War Of The Worlds – The New Generation

Jeff Wayne’s War of the Worlds is a classic of our time. Nobody knows this album better than I. In fact, not many know this story better than I – I’ve read it dozens of times and I consider it to be one of my three or four favourite ever novels. I have been listening to the album regularly since 1978 when it was first released, and I know it inside out, upside down, back to front, note for note. As a child I would sit for hours poring over the accompanying booklet (in glorious LP size), singing along while totally engrossed in the story. The art direction for this album was just perfect and for me (and I’m sure many others) there can be no better representation of a Tripod than those devised by John Pasche, who incidentally designed the Rolling Stones’ ‘lips’ logo. All other Tripods, before and since, are vastly inferior. Growing up in and around Woking (where the Martians first land), even the locations have special meaning to me. In short, War of the Worlds is a significant part of my life and is sacred to me.

Naturally, when I discovered (on Spotify, where else?) that Jeff Wayne had done a ‘new’ version of this epic, with different performers, I was a little alarmed. Sceptical. Horrified, even. I know there have been dancey remixes of a lot of the tracks over the years, they never really bothered me because they were really just dance tracks with samples from the album thrown in. This however, stood a very good chance of being an excruciating car crash of a project. You can’t remake something like this. You don’t need to remake it. There was no way I was going to like it, that’s for sure, especially when I saw the list of performers. Gary Barlow for fuck sake? Joss Stone? And then after a bit of Googling I discovered that there was a stage show, no less, featuring Marti Pellow and Jason Donovan. Sacrilege doesn’t even begin to describe it. Definitely awful and worth avoiding like the plague.War of the Worlds TNG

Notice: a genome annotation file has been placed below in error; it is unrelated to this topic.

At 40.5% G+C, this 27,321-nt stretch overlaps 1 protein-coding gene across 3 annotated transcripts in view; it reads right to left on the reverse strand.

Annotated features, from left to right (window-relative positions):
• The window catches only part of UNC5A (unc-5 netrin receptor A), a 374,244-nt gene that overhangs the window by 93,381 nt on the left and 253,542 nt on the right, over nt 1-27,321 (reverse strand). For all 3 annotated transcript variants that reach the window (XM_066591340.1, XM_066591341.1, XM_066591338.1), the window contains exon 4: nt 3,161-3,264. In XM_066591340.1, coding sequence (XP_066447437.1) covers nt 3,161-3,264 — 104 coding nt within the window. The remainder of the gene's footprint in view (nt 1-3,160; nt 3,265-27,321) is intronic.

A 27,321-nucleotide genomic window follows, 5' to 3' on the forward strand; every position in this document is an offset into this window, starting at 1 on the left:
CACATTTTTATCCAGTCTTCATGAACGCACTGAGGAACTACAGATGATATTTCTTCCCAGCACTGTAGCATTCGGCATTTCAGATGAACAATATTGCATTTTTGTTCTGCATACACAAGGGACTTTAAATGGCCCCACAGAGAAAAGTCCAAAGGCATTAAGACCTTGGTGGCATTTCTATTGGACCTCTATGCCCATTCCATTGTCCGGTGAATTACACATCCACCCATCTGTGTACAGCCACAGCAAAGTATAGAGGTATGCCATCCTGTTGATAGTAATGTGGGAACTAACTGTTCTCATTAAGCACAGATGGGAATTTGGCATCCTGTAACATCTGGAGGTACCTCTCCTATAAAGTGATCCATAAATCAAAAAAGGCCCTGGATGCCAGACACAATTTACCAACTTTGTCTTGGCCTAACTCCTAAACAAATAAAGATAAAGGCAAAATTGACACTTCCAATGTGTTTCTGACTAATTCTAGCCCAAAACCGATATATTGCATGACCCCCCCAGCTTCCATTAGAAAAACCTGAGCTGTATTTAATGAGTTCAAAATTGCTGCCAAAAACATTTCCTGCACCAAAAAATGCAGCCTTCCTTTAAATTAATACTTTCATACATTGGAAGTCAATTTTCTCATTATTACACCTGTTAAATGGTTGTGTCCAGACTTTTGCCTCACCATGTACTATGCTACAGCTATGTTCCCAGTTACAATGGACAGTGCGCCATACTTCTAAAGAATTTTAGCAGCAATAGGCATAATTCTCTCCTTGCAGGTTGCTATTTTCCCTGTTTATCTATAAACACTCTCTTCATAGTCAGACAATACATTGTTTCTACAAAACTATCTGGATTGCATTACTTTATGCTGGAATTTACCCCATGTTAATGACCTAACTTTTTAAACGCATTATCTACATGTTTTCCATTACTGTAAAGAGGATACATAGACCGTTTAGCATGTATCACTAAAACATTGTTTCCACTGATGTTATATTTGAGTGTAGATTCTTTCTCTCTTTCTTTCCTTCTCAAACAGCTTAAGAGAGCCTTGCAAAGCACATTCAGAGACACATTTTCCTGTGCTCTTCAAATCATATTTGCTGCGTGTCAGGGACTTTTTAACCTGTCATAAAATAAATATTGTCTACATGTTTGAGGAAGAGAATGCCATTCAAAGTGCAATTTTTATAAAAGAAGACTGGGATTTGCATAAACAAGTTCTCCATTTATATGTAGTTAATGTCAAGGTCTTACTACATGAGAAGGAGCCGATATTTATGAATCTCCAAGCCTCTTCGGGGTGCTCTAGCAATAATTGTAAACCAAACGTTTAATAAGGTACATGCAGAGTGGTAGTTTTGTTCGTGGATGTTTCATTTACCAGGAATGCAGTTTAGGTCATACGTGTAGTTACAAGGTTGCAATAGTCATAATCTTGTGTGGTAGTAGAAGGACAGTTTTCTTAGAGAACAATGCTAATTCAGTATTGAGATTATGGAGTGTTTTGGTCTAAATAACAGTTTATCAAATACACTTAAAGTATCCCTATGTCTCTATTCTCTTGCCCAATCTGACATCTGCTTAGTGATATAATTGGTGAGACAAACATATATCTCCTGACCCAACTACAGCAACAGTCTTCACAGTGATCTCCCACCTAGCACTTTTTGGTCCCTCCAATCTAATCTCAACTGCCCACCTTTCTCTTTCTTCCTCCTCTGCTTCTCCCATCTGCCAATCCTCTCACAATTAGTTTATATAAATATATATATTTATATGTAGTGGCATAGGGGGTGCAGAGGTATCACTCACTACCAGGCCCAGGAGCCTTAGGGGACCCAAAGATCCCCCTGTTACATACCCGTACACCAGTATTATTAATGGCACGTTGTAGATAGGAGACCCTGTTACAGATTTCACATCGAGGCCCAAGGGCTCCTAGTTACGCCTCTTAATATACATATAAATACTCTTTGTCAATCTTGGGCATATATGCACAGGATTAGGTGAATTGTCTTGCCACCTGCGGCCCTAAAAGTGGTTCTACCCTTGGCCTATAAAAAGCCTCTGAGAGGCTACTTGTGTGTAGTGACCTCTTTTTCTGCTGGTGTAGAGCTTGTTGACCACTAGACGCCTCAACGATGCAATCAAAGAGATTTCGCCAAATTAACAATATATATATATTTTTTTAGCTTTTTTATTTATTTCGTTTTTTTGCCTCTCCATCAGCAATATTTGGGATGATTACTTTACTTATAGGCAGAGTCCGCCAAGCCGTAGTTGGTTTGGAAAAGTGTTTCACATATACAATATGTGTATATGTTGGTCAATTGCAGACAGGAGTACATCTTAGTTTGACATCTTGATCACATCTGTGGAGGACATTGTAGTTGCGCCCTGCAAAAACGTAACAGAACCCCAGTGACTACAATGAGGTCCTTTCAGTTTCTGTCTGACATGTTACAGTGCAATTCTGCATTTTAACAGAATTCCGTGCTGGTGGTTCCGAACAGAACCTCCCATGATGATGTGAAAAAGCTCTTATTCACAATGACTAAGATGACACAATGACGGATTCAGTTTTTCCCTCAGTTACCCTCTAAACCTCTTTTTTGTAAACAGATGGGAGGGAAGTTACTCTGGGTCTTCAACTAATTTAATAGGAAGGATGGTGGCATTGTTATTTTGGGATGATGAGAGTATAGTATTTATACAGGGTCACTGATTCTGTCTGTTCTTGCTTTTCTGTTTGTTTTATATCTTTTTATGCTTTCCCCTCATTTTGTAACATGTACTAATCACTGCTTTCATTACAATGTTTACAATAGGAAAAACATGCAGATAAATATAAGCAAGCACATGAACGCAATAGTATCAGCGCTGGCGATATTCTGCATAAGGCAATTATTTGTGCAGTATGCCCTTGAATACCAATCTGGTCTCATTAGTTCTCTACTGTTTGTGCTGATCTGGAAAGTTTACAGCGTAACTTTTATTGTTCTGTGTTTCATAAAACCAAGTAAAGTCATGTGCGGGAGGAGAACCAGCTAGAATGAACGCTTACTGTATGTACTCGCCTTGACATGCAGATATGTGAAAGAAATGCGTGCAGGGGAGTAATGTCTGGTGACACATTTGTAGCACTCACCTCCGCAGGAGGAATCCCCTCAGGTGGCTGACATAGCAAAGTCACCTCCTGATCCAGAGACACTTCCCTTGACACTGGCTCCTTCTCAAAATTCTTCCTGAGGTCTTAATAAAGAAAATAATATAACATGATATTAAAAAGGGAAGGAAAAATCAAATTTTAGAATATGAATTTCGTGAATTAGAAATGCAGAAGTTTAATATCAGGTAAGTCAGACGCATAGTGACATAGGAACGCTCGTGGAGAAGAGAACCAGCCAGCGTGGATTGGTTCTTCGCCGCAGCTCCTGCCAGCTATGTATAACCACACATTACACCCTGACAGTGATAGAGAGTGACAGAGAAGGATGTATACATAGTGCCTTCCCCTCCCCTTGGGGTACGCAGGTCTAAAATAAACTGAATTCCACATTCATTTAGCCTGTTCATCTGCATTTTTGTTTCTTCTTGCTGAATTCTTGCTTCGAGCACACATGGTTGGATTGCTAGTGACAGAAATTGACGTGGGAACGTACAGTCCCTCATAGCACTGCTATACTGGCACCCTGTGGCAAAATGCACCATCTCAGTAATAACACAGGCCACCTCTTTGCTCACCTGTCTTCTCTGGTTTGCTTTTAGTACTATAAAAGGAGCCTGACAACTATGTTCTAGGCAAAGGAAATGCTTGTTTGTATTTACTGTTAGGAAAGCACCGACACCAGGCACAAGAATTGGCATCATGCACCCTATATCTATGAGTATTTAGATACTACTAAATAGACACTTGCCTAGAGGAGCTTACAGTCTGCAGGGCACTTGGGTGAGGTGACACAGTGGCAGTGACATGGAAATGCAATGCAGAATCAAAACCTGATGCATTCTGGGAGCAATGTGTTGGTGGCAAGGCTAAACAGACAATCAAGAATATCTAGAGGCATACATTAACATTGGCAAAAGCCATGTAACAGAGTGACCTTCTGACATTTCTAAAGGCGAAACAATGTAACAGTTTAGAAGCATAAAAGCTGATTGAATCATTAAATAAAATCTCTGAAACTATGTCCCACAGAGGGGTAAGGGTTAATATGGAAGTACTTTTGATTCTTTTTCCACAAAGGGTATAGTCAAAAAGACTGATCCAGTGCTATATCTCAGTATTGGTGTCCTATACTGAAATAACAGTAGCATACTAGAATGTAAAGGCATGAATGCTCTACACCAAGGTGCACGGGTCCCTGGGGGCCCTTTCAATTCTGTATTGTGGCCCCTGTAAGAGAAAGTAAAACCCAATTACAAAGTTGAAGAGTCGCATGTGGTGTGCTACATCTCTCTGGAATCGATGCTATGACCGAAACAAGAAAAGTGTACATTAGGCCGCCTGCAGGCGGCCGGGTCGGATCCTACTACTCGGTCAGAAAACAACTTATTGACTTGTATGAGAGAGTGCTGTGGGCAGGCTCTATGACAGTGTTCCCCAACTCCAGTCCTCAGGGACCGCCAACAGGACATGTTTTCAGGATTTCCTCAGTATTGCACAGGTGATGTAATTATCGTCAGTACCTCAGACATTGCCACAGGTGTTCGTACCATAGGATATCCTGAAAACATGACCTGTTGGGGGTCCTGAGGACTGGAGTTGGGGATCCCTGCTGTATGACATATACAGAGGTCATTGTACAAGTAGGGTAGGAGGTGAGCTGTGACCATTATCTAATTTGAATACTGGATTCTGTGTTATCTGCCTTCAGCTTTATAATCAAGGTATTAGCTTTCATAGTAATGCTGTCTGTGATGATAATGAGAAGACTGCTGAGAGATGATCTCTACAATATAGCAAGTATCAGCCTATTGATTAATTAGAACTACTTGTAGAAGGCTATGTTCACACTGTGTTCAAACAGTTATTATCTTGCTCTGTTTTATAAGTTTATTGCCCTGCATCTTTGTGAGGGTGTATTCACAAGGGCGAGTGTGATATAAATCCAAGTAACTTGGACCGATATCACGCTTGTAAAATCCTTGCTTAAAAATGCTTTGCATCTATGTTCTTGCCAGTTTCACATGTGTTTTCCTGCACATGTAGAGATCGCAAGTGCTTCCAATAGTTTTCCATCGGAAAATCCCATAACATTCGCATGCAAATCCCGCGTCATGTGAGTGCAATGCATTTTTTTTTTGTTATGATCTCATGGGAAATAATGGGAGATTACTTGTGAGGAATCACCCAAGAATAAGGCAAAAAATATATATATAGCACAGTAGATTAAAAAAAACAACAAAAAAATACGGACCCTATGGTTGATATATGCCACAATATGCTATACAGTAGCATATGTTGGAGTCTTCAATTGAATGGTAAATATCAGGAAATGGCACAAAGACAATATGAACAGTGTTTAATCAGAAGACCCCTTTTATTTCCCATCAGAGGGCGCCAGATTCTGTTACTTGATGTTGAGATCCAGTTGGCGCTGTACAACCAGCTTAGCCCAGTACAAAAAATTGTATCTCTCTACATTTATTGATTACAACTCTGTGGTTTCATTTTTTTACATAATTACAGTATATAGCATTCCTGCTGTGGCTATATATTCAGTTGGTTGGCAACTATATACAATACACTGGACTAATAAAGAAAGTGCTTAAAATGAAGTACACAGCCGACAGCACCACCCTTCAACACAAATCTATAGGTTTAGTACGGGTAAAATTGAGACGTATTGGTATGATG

Or is it? Like rubber-necking at the scene of a car crash, or sniffing your own farts, there is something that draws you inexorably towards it when you know you shouldn’t, when you know that it will only end in tears. So cautiously, I gave it a go.

And how glad I am that I did, because it is brilliant. Abso-fucking-lutely brilliant.

The new cast were clearly given copies of the original version and told to learn it off by heart. The rhythm, the cadence, every nuance in timing of the singing is faithfully reproduced. The music (more on this later) is mostly the same, albeit with some updated sounds. Hence, it’s like they’ve just ‘modernised’ it with the minimum of changes, and retained (almost) all of the original charm.

Obviously, having listened to Richard Burton, David Essex, Phil Lynott et al play the parts for the last 30+ years, those voices ARE War of the Worlds. Even though David Essex wasn’t even that good, he is the artilleryman, the only one I know. The casting for the ‘New Generation’ (hereafter known as TNG) is spot on though, pretty much perfect.

There aren’t any voices around these days that can compete with the rich, milky smoothness of Burton’s narration, but casting Liam Neeson as the journalist was a good call. He possesses the gravitas necessary to convey the doom and terror convincingly, without overacting, and his faint Irish brogue neatly fits the hole vacated by Burton’s South Wales tint.